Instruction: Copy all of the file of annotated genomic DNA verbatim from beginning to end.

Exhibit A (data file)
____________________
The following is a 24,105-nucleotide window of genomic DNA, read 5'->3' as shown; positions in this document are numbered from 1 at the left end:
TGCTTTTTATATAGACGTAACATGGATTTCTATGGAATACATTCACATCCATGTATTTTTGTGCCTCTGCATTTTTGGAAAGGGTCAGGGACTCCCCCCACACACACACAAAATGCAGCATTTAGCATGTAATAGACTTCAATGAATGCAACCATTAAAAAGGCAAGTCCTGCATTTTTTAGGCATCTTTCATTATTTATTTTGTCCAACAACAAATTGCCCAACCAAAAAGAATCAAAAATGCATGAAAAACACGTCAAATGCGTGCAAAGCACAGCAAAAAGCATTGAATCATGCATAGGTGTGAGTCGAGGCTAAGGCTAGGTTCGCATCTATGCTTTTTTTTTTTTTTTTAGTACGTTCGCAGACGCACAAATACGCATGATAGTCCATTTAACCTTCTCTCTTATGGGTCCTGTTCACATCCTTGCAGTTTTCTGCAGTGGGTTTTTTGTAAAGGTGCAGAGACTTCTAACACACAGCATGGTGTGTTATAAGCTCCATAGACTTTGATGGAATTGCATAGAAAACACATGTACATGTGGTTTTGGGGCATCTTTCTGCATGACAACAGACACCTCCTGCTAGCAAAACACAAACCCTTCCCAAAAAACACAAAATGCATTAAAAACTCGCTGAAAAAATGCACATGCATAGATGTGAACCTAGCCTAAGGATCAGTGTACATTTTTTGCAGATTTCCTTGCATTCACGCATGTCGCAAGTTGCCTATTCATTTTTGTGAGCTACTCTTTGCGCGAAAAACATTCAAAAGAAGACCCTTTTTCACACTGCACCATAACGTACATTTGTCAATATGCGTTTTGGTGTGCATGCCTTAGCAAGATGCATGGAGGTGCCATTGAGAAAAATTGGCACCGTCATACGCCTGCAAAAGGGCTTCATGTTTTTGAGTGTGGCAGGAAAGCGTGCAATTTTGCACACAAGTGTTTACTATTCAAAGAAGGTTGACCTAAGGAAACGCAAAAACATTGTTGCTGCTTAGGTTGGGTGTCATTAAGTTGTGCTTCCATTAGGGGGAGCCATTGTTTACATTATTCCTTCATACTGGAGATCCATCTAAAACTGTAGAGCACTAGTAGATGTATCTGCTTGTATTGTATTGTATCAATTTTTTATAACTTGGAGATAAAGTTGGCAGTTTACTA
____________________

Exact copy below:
The following is a 24,105-nucleotide window of genomic DNA, read 5'->3' as shown; positions in this document are numbered from 1 at the left end:
TGCTTTTTATATAGACGTAACATGGATTTCTATGGAATACATTCACATCCATGTATTTTTGTGCCTCTGCATTTTTGGAAAGGGTCAGGGACTCCCCCCACACACACACAAAATGCAGCATTTAGCATGTAATAGACTTCAATGAATGCAACCATTAAAAAGGCAAGTCCTGCATTTTTTAGGCATCTTTCATTATTTATTTTGTCCAACAACAAATTGCCCAACCAAAAAGAATCAAAAATGCATGAAAAACACGTCAAATGCGTGCAAAGCACAGCAAAAAGCATTGAATCATGCATAGGTGTGAGTCGAGGCTAAGGCTAGGTTCGCATCTATGCTTTTTTTTTTTTTTTTAGTACGTTCGCAGACGCACAAATACGCATGATAGTCCATTTAACCTTCTCTCTTATGGGTCCTGTTCACATCCTTGCAGTTTTCTGCAGTGGGTTTTTTGTAAAGGTGCAGAGACTTCTAACACACAGCATGGTGTGTTATAAGCTCCATAGACTTTGATGGAATTGCATAGAAAACACATGTACATGTGGTTTTGGGGCATCTTTCTGCATGACAACAGACACCTCCTGCTAGCAAAACACAAACCCTTCCCAAAAAACACAAAATGCATTAAAAACTCGCTGAAAAAATGCACATGCATAGATGTGAACCTAGCCTAAGGATCAGTGTACATTTTTTGCAGATTTCCTTGCATTCACGCATGTCGCAAGTTGCCTATTCATTTTTGTGAGCTACTCTTTGCGCGAAAAACATTCAAAAGAAGACCCTTTTTCACACTGCACCATAACGTACATTTGTCAATATGCGTTTTGGTGTGCATGCCTTAGCAAGATGCATGGAGGTGCCATTGAGAAAAATTGGCACCGTCATACGCCTGCAAAAGGGCTTCATGTTTTTGAGTGTGGCAGGAAAGCGTGCAATTTTGCACACAAGTGTTTACTATTCAAAGAAGGTTGACCTAAGGAAACGCAAAAACATTGTTGCTGCTTAGGTTGGGTGTCATTAAGTTGTGCTTCCATTAGGGGGAGCCATTGTTTACATTATTCCTTCATACTGGAGATCCATCTAAAACTGTAGAGCACTAGTAGATGTATCTGCTTGTATTGTATTGTATCAATTTTTTATAACTTGGAGATAAAGTTGGCAGTTTACTA